Defence spending as a deterrent?

It was surely a question his aides had prepared him for. The Defence Minister, Teo Chee Hean, was on Thursday yet again justifying to Parliament why there was a need to increase defence spending to $11.45 billion despite the economic downturn. This makes up a quarter of government spending.

Irene Ng (PAP-Tampines) asked: “Should the Defence Ministry be having a feast, while the other ministries, and indeed the entire economy suffer from famine?”

The current policy is to spend up to 6% of GDP on defence, come what may.

In answering the MPs, the Minister gave a negative example of Canada, which cut back on defence drastically after the Cold War only to find themselves lacking tanks when their troops were deployed to the Afghan war.

However the crux of his argument was this: “A steady budget through both good and difficult economic times sends a strong signal of our resolve to defend ourselves.”

This is not the first time the government has made this argument. So I take it that this is the main reason why defence spending keeps increasing even when the country is suffering economically. It is not because the threat level has gone up, or they are revamping their “3G” army. It is purely to send a signal.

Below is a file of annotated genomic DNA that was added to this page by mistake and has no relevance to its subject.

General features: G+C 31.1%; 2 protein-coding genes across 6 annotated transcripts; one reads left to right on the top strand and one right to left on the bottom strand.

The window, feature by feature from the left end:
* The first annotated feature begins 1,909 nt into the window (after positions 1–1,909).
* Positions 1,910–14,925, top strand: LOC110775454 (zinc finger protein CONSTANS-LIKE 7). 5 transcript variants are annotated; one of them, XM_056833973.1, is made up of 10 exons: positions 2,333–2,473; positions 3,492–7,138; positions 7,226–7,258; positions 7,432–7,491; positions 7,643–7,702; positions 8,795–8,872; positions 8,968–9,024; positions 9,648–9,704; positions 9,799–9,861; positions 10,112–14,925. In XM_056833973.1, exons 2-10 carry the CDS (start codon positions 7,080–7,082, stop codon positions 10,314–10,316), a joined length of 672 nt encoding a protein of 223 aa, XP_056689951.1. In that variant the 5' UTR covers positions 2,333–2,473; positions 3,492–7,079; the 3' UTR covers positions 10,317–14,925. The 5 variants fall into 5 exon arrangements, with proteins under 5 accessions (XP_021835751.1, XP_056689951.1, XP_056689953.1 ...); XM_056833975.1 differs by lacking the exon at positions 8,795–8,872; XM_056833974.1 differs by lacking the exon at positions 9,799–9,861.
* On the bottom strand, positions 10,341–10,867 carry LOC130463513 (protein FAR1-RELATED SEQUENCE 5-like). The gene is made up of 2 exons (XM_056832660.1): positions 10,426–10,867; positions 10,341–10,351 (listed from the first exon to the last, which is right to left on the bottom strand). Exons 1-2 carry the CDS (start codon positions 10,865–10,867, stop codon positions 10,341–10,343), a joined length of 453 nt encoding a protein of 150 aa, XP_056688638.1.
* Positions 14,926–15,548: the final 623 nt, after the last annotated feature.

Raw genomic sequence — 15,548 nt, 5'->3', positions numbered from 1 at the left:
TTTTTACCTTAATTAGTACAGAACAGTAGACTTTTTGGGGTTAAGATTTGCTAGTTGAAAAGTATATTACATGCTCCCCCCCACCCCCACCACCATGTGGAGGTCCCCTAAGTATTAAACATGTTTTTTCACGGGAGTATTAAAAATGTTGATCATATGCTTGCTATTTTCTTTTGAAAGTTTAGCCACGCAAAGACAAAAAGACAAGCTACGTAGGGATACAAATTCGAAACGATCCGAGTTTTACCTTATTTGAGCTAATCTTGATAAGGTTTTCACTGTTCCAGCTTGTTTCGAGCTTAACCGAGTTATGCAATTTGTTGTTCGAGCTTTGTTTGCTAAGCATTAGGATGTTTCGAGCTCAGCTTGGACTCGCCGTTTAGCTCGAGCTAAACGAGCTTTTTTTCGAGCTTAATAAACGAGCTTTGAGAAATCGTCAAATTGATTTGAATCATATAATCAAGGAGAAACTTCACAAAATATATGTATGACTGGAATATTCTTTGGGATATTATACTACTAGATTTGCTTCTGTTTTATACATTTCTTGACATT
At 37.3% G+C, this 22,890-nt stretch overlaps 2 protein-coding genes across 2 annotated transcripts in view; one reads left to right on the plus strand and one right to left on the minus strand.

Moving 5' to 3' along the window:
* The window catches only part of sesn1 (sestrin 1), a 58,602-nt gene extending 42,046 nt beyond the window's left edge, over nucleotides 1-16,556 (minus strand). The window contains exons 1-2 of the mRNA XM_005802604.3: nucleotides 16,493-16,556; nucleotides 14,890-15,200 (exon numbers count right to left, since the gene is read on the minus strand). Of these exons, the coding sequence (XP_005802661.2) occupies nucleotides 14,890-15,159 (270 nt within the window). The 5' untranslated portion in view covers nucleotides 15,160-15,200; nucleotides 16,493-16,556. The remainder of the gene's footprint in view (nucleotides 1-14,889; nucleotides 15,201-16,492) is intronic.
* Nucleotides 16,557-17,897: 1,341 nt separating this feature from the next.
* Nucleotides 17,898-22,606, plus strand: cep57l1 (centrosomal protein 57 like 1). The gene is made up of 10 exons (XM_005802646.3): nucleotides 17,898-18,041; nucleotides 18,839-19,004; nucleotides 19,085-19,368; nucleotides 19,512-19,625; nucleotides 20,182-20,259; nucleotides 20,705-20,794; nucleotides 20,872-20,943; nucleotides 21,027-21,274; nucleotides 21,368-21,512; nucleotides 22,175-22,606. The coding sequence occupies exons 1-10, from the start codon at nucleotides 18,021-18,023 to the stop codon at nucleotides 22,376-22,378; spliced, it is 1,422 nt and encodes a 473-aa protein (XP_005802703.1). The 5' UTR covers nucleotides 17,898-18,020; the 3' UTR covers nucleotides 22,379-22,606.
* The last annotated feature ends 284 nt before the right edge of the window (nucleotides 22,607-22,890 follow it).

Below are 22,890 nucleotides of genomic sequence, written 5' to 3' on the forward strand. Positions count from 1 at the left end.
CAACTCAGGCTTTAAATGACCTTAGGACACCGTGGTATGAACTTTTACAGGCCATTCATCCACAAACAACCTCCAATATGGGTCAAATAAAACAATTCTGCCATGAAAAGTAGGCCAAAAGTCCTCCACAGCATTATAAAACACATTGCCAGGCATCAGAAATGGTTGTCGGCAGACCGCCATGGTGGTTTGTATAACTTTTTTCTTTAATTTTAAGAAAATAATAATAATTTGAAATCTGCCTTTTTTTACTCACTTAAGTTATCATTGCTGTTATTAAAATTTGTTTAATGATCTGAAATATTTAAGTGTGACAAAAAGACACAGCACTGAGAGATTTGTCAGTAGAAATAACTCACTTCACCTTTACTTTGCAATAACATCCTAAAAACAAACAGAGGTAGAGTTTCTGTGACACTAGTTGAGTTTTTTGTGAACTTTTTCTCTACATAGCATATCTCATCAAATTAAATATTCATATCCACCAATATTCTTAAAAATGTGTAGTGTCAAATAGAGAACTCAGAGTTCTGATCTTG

A very expensive signal indeed.

Just for the record, I am a strong supporter of a robust self-defence capability. I accept that the Defence Ministry will always take up the lion’s share of the government budget because military hardware is expensive.

But I think we should drop this policy of using our defence budget to send signals to potential adversaries. It is imprudent, untargeted and unlikely to achieve its desired results. (No, I’m not talking about the Jobs Credit Scheme.)

In fact, if we can demonstrate to our potential adversaries that even if the defence budget is cut, the SAF can still maintain the same or higher level of operational readiness, that would send an even stronger signal to them. They would know that even if they impose trade sanctions or a naval blockade on us, we are still a poison shrimp that they would not attempt to swallow.

Author: Gerald Giam

Gerald Giam is the Member of Parliament for Aljunied GRC. He is a member of the Workers' Party of Singapore. The opinions expressed on this page are his alone.